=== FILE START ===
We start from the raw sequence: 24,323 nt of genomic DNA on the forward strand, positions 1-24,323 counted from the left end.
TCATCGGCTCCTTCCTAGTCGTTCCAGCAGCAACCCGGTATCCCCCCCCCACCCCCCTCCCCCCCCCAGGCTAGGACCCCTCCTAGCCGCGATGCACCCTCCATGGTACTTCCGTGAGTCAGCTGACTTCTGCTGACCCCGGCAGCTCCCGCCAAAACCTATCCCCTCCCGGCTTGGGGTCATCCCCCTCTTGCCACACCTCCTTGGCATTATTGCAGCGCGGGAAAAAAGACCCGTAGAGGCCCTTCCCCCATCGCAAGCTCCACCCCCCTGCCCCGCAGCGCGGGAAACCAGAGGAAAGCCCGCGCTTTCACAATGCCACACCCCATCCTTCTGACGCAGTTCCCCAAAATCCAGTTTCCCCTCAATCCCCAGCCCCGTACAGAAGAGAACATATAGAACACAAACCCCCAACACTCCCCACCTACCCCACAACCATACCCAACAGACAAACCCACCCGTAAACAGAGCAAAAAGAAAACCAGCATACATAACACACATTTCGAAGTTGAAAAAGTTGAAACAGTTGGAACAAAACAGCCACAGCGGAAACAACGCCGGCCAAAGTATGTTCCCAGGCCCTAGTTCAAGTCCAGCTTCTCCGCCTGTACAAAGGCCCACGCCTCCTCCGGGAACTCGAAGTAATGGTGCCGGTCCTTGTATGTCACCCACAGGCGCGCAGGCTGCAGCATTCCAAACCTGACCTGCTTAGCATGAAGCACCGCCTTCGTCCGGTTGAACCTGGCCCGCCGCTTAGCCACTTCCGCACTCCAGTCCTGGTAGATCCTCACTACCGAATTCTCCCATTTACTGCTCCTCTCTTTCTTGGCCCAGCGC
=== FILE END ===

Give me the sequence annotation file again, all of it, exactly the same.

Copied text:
We start from the raw sequence: 24,323 nt of genomic DNA on the forward strand, positions 1-24,323 counted from the left end.
TCATCGGCTCCTTCCTAGTCGTTCCAGCAGCAACCCGGTATCCCCCCCCCACCCCCCTCCCCCCCCCAGGCTAGGACCCCTCCTAGCCGCGATGCACCCTCCATGGTACTTCCGTGAGTCAGCTGACTTCTGCTGACCCCGGCAGCTCCCGCCAAAACCTATCCCCTCCCGGCTTGGGGTCATCCCCCTCTTGCCACACCTCCTTGGCATTATTGCAGCGCGGGAAAAAAGACCCGTAGAGGCCCTTCCCCCATCGCAAGCTCCACCCCCCTGCCCCGCAGCGCGGGAAACCAGAGGAAAGCCCGCGCTTTCACAATGCCACACCCCATCCTTCTGACGCAGTTCCCCAAAATCCAGTTTCCCCTCAATCCCCAGCCCCGTACAGAAGAGAACATATAGAACACAAACCCCCAACACTCCCCACCTACCCCACAACCATACCCAACAGACAAACCCACCCGTAAACAGAGCAAAAAGAAAACCAGCATACATAACACACATTTCGAAGTTGAAAAAGTTGAAACAGTTGGAACAAAACAGCCACAGCGGAAACAACGCCGGCCAAAGTATGTTCCCAGGCCCTAGTTCAAGTCCAGCTTCTCCGCCTGTACAAAGGCCCACGCCTCCTCCGGGAACTCGAAGTAATGGTGCCGGTCCTTGTATGTCACCCACAGGCGCGCAGGCTGCAGCATTCCAAACCTGACCTGCTTAGCATGAAGCACCGCCTTCGTCCGGTTGAACCTGGCCCGCCGCTTAGCCACTTCCGCACTCCAGTCCTGGTAGATCCTCACTACCGAATTCTCCCATTTACTGCTCCTCTCTTTCTTGGCCCAGCGC